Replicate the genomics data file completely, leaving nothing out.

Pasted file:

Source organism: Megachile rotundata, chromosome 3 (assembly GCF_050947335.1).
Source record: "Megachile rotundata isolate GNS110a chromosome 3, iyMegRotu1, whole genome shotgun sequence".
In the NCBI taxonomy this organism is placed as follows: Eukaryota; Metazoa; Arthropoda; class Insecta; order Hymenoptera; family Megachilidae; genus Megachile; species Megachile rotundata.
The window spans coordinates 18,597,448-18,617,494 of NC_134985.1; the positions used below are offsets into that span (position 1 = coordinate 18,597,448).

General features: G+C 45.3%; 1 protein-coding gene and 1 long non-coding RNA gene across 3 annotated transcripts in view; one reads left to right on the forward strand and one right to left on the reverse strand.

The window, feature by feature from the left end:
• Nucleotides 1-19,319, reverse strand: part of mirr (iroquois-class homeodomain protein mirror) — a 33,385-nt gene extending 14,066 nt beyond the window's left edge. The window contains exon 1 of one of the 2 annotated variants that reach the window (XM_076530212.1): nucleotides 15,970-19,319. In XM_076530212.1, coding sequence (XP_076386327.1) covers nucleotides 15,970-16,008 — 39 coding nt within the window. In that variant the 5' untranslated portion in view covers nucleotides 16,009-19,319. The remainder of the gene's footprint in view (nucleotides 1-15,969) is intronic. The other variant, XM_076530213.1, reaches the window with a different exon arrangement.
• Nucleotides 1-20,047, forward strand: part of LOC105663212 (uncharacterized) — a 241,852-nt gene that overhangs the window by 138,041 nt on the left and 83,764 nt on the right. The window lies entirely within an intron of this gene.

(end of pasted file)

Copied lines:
Source organism: Megachile rotundata, chromosome 3 (assembly GCF_050947335.1).
Source record: "Megachile rotundata isolate GNS110a chromosome 3, iyMegRotu1, whole genome shotgun sequence".
In the NCBI taxonomy this organism is placed as follows: Eukaryota; Metazoa; Arthropoda; class Insecta; order Hymenoptera; family Megachilidae; genus Megachile; species Megachile rotundata.
The window spans coordinates 18,597,448-18,617,494 of NC_134985.1; the positions used below are offsets into that span (position 1 = coordinate 18,597,448).

General features: G+C 45.3%; 1 protein-coding gene and 1 long non-coding RNA gene across 3 annotated transcripts in view; one reads left to right on the forward strand and one right to left on the reverse strand.

The window, feature by feature from the left end:
• Nucleotides 1-19,319, reverse strand: part of mirr (iroquois-class homeodomain protein mirror) — a 33,385-nt gene extending 14,066 nt beyond the window's left edge. The window contains exon 1 of one of the 2 annotated variants that reach the window (XM_076530212.1): nucleotides 15,970-19,319. In XM_076530212.1, coding sequence (XP_076386327.1) covers nucleotides 15,970-16,008 — 39 coding nt within the window. In that variant the 5' untranslated portion in view covers nucleotides 16,009-19,319. The remainder of the gene's footprint in view (nucleotides 1-15,969) is intronic. The other variant, XM_076530213.1, reaches the window with a different exon arrangement.
• Nucleotides 1-20,047, forward strand: part of LOC105663212 (uncharacterized) — a 241,852-nt gene that overhangs the window by 138,041 nt on the left and 83,764 nt on the right. The window lies entirely within an intron of this gene.